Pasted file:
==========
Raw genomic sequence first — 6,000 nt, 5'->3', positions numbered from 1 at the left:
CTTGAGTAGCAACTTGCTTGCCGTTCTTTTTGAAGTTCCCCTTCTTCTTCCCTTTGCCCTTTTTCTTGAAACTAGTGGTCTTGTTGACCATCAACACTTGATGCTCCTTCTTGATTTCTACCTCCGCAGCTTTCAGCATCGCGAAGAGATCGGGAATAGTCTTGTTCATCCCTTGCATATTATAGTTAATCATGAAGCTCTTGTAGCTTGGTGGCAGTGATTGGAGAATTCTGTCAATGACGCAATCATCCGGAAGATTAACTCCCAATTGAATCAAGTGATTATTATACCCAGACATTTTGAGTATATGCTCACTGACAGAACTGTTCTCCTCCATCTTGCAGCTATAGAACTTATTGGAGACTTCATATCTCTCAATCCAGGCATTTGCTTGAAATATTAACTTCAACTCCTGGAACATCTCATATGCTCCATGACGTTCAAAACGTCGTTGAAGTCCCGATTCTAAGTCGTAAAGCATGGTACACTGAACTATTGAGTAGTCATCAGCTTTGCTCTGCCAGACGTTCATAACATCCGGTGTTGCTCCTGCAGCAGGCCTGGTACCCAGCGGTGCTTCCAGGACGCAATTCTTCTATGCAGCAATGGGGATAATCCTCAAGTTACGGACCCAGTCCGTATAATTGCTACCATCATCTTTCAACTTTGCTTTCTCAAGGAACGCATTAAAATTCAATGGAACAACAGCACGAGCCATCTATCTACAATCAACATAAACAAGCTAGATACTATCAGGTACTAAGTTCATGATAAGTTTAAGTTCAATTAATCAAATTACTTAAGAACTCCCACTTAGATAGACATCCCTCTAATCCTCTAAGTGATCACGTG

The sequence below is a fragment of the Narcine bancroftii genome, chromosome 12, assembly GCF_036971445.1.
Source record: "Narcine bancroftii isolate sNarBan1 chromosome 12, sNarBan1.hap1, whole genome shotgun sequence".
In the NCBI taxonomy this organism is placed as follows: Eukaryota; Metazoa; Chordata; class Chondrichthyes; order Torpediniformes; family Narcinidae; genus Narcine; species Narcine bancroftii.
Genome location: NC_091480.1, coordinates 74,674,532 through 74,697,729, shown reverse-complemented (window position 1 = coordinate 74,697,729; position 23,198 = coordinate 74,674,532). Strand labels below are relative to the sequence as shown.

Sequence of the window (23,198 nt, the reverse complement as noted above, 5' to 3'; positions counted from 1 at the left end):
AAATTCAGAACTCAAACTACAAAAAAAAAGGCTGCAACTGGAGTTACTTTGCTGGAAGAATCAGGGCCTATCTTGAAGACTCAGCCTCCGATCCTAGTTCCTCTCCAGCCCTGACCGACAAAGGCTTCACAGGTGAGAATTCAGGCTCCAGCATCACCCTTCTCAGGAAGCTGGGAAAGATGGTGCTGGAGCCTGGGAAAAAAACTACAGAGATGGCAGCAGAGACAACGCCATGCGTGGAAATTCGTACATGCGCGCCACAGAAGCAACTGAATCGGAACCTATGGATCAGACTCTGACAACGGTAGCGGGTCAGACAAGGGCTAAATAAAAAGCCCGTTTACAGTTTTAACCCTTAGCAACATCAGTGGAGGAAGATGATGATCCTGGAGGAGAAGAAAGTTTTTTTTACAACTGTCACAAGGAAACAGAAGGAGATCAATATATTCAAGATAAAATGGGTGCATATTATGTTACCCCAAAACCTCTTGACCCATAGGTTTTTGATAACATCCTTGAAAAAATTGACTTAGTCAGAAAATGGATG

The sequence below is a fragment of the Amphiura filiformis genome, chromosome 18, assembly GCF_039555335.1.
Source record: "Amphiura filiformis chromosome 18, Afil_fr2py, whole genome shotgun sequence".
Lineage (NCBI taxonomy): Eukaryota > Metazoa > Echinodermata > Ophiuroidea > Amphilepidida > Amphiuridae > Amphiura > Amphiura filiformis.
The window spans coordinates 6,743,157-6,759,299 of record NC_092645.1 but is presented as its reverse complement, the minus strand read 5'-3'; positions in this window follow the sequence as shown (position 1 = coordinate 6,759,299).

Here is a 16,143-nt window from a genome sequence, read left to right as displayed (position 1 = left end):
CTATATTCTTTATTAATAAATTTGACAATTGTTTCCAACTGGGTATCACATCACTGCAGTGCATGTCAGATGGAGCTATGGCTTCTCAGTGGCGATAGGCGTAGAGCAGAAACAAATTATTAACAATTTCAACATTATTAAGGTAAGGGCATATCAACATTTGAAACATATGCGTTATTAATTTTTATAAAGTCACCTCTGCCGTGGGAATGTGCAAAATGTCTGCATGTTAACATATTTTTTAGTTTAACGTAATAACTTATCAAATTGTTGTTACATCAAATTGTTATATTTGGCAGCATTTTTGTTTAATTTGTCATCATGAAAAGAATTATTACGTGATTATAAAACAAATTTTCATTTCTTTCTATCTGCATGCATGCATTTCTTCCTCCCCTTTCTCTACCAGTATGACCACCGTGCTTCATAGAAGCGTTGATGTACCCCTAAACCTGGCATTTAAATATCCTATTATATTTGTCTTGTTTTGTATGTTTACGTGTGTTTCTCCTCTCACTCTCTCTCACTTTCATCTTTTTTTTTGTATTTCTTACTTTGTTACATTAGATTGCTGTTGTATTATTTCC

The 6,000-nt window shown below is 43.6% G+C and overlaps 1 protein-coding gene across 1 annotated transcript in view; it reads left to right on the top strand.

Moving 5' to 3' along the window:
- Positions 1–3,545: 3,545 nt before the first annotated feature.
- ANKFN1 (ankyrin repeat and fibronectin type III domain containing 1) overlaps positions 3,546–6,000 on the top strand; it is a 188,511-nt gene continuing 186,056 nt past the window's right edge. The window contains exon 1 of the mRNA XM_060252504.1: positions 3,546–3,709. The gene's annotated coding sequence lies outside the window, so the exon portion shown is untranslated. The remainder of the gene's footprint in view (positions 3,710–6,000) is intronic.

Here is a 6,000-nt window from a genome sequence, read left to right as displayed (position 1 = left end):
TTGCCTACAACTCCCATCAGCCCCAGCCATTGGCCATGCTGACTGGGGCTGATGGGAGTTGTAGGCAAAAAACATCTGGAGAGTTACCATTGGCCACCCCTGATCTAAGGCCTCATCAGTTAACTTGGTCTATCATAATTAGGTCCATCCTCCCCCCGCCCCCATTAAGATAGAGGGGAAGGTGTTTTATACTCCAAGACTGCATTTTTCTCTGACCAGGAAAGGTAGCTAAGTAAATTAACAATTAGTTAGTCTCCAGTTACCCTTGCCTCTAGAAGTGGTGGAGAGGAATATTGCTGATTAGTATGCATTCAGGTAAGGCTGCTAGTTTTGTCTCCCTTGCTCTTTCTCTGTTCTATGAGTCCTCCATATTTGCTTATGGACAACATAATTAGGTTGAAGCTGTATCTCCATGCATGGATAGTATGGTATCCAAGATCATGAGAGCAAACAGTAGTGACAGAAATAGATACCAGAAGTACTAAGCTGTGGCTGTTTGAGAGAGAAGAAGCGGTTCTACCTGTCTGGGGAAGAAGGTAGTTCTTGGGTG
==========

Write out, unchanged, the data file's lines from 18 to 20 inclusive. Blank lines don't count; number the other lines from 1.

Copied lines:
- ANKFN1 (ankyrin repeat and fibronectin type III domain containing 1) overlaps positions 3,546–6,000 on the top strand; it is a 188,511-nt gene continuing 186,056 nt past the window's right edge. The window contains exon 1 of the mRNA XM_060252504.1: positions 3,546–3,709. The gene's annotated coding sequence lies outside the window, so the exon portion shown is untranslated. The remainder of the gene's footprint in view (positions 3,710–6,000) is intronic.

Here is a 6,000-nt window from a genome sequence, read left to right as displayed (position 1 = left end):
TTGCCTACAACTCCCATCAGCCCCAGCCATTGGCCATGCTGACTGGGGCTGATGGGAGTTGTAGGCAAAAAACATCTGGAGAGTTACCATTGGCCACCCCTGATCTAAGGCCTCATCAGTTAACTTGGTCTATCATAATTAGGTCCATCCTCCCCCCGCCCCCATTAAGATAGAGGGGAAGGTGTTTTATACTCCAAGACTGCATTTTTCTCTGACCAGGAAAGGTAGCTAAGTAAATTAACAATTAGTTAGTCTCCAGTTACCCTTGCCTCTAGAAGTGGTGGAGAGGAATATTGCTGATTAGTATGCATTCAGGTAAGGCTGCTAGTTTTGTCTCCCTTGCTCTTTCTCTGTTCTATGAGTCCTCCATATTTGCTTATGGACAACATAATTAGGTTGAAGCTGTATCTCCATGCATGGATAGTATGGTATCCAAGATCATGAGAGCAAACAGTAGTGACAGAAATAGATACCAGAAGTACTAAGCTGTGGCTGTTTGAGAGAGAAGAAGCGGTTCTACCTGTCTGGGGAAGAAGGTAGTTCTTGGGTG